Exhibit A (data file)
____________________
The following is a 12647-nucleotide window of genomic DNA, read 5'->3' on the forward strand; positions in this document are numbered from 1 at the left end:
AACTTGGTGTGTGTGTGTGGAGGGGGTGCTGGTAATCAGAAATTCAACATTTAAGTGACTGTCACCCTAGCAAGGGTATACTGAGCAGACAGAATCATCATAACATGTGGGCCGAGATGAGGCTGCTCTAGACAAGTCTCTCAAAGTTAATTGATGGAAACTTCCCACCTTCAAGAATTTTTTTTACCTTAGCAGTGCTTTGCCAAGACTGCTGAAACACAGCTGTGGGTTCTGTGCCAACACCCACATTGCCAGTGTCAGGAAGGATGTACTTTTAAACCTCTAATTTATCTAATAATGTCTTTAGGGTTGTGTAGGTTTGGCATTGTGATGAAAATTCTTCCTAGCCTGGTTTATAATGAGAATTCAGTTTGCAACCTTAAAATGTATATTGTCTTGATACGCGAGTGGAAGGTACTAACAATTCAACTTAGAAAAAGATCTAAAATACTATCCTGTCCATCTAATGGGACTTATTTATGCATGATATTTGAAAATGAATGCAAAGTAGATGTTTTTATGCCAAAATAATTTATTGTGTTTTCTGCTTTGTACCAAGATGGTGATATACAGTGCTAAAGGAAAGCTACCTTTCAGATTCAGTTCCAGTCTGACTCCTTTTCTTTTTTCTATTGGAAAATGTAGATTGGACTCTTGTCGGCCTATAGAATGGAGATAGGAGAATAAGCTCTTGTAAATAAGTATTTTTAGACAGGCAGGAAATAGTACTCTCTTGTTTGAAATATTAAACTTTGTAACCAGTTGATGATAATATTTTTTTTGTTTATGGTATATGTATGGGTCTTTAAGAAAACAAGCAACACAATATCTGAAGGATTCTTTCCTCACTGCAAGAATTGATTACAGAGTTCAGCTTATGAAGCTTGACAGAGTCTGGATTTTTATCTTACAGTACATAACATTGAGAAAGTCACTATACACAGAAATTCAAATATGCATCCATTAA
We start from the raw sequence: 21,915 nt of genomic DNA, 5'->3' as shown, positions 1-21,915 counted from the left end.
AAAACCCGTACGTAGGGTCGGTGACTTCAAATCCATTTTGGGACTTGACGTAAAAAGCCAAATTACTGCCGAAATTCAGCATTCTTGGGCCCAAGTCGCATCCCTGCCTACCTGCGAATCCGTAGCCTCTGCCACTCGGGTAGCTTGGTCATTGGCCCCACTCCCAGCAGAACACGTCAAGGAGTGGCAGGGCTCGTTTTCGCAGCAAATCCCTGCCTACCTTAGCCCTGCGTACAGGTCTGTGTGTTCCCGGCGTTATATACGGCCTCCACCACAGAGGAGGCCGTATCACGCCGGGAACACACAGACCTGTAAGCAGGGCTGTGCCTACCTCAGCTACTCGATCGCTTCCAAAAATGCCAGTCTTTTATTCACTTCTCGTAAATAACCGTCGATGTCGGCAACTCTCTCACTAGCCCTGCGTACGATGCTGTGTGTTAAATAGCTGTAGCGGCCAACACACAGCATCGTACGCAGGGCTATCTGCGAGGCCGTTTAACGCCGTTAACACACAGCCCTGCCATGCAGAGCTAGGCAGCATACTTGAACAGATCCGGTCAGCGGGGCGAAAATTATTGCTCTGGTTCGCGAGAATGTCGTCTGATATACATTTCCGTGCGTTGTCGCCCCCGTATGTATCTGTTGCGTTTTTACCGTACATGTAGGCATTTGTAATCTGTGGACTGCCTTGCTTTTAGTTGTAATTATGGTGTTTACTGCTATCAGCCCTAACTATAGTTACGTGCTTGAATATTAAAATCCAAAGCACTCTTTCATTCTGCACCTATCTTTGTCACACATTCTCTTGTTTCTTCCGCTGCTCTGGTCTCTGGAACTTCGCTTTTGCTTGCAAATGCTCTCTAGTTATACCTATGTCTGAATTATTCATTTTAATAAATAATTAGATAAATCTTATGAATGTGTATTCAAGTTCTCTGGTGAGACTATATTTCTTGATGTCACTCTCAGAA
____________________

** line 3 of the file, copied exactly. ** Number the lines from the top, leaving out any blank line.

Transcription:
We start from the raw sequence: 21,915 nt of genomic DNA, 5'->3' as shown, positions 1-21,915 counted from the left end.